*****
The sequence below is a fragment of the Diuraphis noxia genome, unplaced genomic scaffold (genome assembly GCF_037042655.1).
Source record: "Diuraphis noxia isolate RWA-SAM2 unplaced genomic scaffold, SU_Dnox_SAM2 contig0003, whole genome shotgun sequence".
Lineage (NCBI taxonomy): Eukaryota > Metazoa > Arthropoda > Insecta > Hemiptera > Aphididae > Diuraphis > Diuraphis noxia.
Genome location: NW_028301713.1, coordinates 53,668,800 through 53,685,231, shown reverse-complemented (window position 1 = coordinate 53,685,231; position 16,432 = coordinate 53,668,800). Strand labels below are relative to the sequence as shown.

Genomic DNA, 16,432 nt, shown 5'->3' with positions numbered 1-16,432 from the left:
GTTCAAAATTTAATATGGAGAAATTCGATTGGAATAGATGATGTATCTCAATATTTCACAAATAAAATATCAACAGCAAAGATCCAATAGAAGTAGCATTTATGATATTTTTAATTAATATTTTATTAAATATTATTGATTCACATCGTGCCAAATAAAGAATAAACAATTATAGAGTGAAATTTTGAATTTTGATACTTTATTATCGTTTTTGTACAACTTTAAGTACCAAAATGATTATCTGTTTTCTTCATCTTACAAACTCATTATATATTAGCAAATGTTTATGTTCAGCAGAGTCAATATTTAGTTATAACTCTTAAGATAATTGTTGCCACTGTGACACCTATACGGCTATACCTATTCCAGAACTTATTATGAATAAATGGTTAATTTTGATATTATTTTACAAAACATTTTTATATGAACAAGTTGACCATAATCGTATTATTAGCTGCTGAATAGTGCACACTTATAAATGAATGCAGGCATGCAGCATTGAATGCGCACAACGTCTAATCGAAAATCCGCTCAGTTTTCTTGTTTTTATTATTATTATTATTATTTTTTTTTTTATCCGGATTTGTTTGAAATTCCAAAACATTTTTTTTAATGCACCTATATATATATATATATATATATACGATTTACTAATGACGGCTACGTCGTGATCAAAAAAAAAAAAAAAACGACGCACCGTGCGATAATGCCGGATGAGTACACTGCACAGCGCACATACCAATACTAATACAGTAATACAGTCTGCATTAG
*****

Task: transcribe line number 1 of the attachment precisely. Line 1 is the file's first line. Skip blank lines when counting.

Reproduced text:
The sequence below is a fragment of the Diuraphis noxia genome, unplaced genomic scaffold (genome assembly GCF_037042655.1).